STATES CHRONICLE – After having a year full of astronomical surprises, 2016 looks just as promising as astronomers revealed to us what January skies will look like.
Although many of us hope for an aurora borealis to show up on New Year’s night, the phenomenon is not 100% sure to happen. However, when heading home after the party in early morning, you should look up to the sky to see clearly five of our solar system’s planets.
You might wonder how you could possibly see planets without a telescope but these five planets are visible to the ‘naked-eye’ just like stars. In ancient times, they were actually believed to be stars, but in time astronomers realized that they were actually moving and therefore, were something more than stars.
One of the visible planets is Mercury, which is the closest to our sun and will appear on the sky twice, the first time on the first day of the year. Astronomers estimate that we could start seeing the shiny planet after sunset at 10 degrees above the place where the sun sets.
In January we can also see Jupiter in late evening or midnight when its light becomes clearer. Mars can also be observed on the east at 1:30 a.m. in the first day of the month. Also, before the sun rises on January 1, Venus and Saturn will also shine on the eastern sky.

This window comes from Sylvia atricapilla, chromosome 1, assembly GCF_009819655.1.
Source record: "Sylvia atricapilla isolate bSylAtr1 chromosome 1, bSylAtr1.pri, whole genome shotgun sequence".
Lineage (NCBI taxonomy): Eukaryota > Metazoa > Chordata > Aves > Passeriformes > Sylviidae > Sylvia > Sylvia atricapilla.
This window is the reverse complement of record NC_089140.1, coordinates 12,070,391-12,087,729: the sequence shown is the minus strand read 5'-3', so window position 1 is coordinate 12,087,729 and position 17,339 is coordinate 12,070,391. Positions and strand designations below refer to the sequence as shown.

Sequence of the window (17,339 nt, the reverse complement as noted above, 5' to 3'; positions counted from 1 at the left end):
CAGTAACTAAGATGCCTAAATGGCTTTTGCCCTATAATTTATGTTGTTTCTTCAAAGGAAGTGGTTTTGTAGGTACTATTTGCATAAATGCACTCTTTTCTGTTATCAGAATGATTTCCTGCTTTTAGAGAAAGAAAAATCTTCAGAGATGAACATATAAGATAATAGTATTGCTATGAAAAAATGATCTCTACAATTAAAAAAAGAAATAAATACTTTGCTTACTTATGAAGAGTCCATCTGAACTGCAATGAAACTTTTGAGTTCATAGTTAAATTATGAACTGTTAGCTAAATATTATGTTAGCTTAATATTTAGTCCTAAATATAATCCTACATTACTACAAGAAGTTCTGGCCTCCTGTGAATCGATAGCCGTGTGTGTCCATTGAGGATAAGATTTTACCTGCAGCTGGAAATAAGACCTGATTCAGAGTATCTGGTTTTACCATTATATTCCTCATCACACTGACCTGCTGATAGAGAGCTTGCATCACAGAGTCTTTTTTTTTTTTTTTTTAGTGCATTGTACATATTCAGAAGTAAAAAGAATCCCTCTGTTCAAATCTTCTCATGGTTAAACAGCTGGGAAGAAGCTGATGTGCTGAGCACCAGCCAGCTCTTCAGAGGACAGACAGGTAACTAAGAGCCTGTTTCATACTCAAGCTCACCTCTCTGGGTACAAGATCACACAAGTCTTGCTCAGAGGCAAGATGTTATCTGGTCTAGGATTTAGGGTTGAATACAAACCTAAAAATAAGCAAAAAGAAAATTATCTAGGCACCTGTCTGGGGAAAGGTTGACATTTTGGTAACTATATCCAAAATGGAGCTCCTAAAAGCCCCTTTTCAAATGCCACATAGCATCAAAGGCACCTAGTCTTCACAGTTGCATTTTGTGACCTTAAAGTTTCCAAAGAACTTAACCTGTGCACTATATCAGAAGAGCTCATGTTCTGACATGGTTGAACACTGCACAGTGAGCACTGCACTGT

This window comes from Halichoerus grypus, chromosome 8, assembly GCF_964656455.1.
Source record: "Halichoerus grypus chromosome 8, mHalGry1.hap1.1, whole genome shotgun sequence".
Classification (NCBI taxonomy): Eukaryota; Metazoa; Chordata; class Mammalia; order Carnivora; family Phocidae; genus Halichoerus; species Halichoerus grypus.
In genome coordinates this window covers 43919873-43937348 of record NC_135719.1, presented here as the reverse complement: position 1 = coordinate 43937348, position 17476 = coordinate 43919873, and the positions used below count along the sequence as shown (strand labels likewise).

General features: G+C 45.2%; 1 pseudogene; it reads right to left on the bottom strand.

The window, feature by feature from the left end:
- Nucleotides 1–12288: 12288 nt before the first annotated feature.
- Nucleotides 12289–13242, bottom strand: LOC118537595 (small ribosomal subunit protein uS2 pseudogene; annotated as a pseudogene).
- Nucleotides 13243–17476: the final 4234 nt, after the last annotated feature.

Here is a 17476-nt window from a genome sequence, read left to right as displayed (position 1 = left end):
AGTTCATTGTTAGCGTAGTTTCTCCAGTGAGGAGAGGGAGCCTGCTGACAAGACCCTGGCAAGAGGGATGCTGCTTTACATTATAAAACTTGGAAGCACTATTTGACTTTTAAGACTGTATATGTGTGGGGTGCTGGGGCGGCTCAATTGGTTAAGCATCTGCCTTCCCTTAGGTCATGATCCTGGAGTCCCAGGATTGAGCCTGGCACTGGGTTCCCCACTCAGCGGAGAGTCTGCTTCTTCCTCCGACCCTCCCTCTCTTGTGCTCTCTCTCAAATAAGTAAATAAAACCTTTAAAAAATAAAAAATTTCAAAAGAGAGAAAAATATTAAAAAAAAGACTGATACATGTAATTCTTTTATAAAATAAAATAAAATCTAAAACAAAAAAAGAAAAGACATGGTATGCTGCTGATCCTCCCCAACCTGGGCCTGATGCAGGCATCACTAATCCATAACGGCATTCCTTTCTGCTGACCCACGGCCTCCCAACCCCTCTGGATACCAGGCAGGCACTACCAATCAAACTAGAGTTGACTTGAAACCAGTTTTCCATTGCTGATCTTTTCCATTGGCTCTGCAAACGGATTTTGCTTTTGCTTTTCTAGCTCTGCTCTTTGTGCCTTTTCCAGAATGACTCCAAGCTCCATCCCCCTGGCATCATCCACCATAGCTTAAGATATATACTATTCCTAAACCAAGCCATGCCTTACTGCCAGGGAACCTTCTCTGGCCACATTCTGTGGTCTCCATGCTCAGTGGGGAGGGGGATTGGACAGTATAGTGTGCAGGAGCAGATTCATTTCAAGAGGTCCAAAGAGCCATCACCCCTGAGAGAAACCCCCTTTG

Of course, to have a better view of the planets, it is recommended you use at least some binoculars.
There’s also going to be a meteor shower in the first month of 2016 in which you could see up to 120 meteors per hour. The shower can be observed before dawn on January 4. Also, this is the month when our planet gets closest to the sun, at 91.4 million miles, whereas the farthest distance is 95 million miles in July.
All in all, I’d say the skies are going to keep us busy and excited for next year as well, especially in January, which seems to be quite rich in cosmic displays. Hopefully, we’ll have our skies clear enough to enjoy the view.
Image source: www.bing.com